11. Blinder, Alan S, 1986. "Can the Production Smoothing Model of Inventory Behavior Be Saved?," The Quarterly Journal of Economics, MIT Press, MIT Press, vol. 101(3), pages 431-53, August.
  12. Eichenbaum, Martin, 1989. "Some Empirical Evidence on the Production Level and Production Cost Smoothing Models of Inventory Investment," American Economic Review, American Economic Association, American Economic Association, vol. 79(4), pages 853-64, September.
Full references (including those not matched with items on IDEAS)

Citations

Citations are extracted by the CitEc Project, subscribe to its RSS feed for this item.
as in new window

Cited by:
  1. Ahdi Ajmi & Adnen Ben Nasr & Mohamed Boutahar, 2008. "Seasonal Nonlinear Long Memory Model for the US Inflation Rates," Computational Economics, Society for Computational Economics, Society for Computational Economics, vol. 31(3), pages 243-254, April.
  2. van Dijk, Dick & Strikholm, Birgit & Teräsvirta, Timo, 2001. "The effects of institutional and technological change and business cycle fluctuations on seasonal patterns in quarterly industrial production series," Working Paper Series in Economics and Finance 0429, Stockholm School of Economics, revised 16 May 2002.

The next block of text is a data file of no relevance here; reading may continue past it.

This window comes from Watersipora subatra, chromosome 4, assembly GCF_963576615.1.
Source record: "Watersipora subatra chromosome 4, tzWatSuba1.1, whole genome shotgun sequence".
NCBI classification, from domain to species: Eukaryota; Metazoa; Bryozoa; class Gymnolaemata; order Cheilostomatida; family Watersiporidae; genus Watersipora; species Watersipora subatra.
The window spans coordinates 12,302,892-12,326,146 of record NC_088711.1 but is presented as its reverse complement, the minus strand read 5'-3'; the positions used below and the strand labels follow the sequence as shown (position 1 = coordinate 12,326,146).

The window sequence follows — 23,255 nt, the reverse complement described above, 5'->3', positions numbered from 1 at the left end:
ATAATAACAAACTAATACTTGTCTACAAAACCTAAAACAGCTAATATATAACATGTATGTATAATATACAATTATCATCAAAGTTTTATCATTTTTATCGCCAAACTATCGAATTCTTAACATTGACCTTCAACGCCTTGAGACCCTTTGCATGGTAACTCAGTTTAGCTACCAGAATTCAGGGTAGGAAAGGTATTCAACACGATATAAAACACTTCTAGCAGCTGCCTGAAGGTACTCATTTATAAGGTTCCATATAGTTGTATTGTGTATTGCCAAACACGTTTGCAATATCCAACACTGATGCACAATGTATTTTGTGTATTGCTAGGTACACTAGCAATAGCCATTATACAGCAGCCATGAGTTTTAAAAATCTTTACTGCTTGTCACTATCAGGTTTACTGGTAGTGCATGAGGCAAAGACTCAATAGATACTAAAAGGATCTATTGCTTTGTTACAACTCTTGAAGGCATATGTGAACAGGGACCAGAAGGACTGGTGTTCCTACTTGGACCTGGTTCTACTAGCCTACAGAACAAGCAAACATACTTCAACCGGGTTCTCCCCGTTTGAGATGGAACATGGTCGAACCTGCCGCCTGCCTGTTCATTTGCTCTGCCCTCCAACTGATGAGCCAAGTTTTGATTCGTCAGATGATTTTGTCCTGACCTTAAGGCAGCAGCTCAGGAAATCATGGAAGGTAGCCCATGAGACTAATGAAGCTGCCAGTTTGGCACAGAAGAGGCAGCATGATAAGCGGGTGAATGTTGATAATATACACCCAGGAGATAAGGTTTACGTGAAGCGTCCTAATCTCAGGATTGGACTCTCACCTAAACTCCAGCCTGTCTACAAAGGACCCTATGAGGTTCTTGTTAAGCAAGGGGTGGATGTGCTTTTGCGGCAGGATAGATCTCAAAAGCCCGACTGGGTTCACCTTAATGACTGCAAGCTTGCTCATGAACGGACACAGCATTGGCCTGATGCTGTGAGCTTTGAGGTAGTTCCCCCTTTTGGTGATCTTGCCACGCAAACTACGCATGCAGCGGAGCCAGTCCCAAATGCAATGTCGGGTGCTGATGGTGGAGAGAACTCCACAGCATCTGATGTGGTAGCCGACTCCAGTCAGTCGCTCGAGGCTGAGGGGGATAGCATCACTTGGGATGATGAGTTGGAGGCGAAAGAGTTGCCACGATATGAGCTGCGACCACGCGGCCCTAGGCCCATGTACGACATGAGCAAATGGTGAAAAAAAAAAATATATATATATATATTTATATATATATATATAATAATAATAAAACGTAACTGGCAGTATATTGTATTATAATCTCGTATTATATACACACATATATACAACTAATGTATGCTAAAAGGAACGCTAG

3. Wen, Yi, 2007. "By force of demand: Explaining international comovements," Journal of Economic Dynamics and Control, Elsevier, Elsevier, vol. 31(1), pages 1-23, January.
  4. Yi Wen, 2005. "By force of demand: explaining international comovements and the saving-investment correlation puzzle," Working Papers, Federal Reserve Bank of St. Louis 2005-043, Federal Reserve Bank of St. Louis.
  5. Norman Swanson & Richard Urbach, 2013. "Prediction and Simulation Using Simple Models Characterized by Nonstationarity and Seasonality," Departmental Working Papers, Rutgers University, Department of Economics 201323, Rutgers University, Department of Economics.
  6. Ravi Jagannathan & Yong Wang, 2005. "Consumption Risk and the Cost of Equity Capital," NBER Working Papers 11026, National Bureau of Economic Research, Inc.
  7. Wen, Yi, 2002. "What Does It Take to Explain Procyclical Productivity," Working Papers, Cornell University, Center for Analytic Economics 02-14, Cornell University, Center for Analytic Economics.